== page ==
|UTICA FAMILY - The Medow family, Kevin and Angie and children Katherine,
Sarah, Clare and Christopher, are pictured on their farm near
Utica. They operate a 1,000-acre corn and soybean operation as a
family farm corporation with Kevin’s parents and set up a
charitable trust for the family so they could both divide money
among charities of their choosing, and avoid being in a higher
tax bracket. (SNR photo)|
Planned Giving Creates a ‘Win-Win’
Charitable Trust Helps Utica Family Fund Catholic Programs,
Avoid Higher Taxes
UTICA (SNR) - After a few years of abundant harvest, the Medow family felt
extremely blessed by God. But there was
one annoyance: higher taxes.
Kevin and Angie Medow of St. Patrick Parish in Utica operate a 1,000-acre
corn and soybean operation as a family
farm corporation with Kevin’s parents. A
few years ago, they realized that their
success was pushing them closer and
closer to a higher tax bracket.
All agreed that there must be a way to make better use of their bounty
from God other than hand it over in
“Everything you receive is a gift from God, and we really have more than
we need, so we’re just giving something
back,” said Mr. Medow.
As devout Christians, naturally they thought of donating to their
Mr. Medow joined his wife in the Catholic Church when he converted about
19 years ago. His parents, however,
remain Missouri Synod Lutherans.
Fortunately, there is a similarity in values between the two faith
traditions. It seemed plausible for the
couples to divide the excesses of the
farm and make charitable gifts to both
About two years ago, the couples began investigating the possibilities.
Mr. and Mrs. Medow contacted the
Catholic Planned Giving Office at the
Chancery, while his parents pursued
options in their church.
A charitable trust made sense for the family. They would be able to use a
portion of the farm’s abundance to fund
the trust, thereby avoiding the higher
tax bracket. Then, when the trust is
dissolved, the money that had been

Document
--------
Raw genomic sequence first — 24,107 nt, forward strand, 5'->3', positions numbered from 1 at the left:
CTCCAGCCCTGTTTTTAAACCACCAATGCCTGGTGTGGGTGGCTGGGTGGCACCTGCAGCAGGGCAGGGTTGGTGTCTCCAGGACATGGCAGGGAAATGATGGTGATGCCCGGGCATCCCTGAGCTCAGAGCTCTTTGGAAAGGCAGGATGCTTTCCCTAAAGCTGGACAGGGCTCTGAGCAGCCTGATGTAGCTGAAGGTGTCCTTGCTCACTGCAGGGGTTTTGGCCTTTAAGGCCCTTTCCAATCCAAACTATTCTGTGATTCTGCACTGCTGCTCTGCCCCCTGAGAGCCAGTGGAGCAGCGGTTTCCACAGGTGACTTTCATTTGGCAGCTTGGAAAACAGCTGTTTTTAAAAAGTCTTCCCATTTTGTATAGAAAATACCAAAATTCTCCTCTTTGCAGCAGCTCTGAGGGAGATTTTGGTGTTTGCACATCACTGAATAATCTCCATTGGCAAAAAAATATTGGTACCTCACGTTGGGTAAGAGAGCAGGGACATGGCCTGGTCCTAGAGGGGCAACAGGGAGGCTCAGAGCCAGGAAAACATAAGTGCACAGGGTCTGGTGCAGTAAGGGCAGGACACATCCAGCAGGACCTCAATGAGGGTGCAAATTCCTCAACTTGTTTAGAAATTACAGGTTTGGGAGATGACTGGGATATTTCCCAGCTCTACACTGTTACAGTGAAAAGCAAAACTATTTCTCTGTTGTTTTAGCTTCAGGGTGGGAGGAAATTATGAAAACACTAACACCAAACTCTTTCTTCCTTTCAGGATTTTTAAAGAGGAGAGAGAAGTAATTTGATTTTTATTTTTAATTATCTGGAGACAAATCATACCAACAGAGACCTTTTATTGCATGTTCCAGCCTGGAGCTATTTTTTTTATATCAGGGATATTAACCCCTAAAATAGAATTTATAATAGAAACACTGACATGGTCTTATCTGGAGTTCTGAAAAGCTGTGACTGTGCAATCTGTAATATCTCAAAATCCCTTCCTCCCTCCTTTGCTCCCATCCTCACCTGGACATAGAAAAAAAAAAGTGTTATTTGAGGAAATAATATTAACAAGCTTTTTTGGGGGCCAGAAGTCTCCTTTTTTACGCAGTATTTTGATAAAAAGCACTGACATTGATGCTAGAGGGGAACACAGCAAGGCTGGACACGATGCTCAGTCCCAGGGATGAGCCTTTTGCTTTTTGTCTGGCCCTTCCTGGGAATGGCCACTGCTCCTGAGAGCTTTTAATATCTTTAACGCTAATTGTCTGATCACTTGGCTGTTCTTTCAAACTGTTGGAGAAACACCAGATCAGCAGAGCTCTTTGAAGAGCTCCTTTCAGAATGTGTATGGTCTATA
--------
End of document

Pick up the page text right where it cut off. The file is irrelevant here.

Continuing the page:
accruing would be divided among
charities of their own choosing.
As it turned out, Michael Henkenius, director of the Planned Giving Office
and Les Mach, planned giving officer,
were able to give advice, but don’t have
the capacity for actually setting up a
On the other hand, the Lutheran Church-Missouri Synod Foundation (LCMSF)
has a national organization that can
provide comprehensive trust services.
Mr. Medow’s parents discovered that they
could set up a trust through that
program, designating 51% to Lutheran
charities and the other 49% to
non-Lutheran charities, as long as the
other beneficiaries met certain moral
Happily, all of the charities that Mr. and Mrs. Medow wanted to support
After considering all the options, the Medows settled on a charitable
remainder trust. The trust was set up as
a legal entity, which is managed by the
LCMSF, along with $640+ million in other
An account for the trust was set up at the local grain elevator. At every
harvest, the Medows designate some of
their grain for the trust account.
“Since we’re giving that grain away, we don’t have to pay taxes on it,”
Mr. Medow explained.
The plan is flexible. The Medows can put as much or as little grain as
they see fit into the trust account. In
sparse years, they don’t have to put
anything into it.
“You never know what you’re going to have from one year or the next, so
that’s why it appealed to us,” said Mr.
The trust then sells the grain and uses the income for reinvestment. That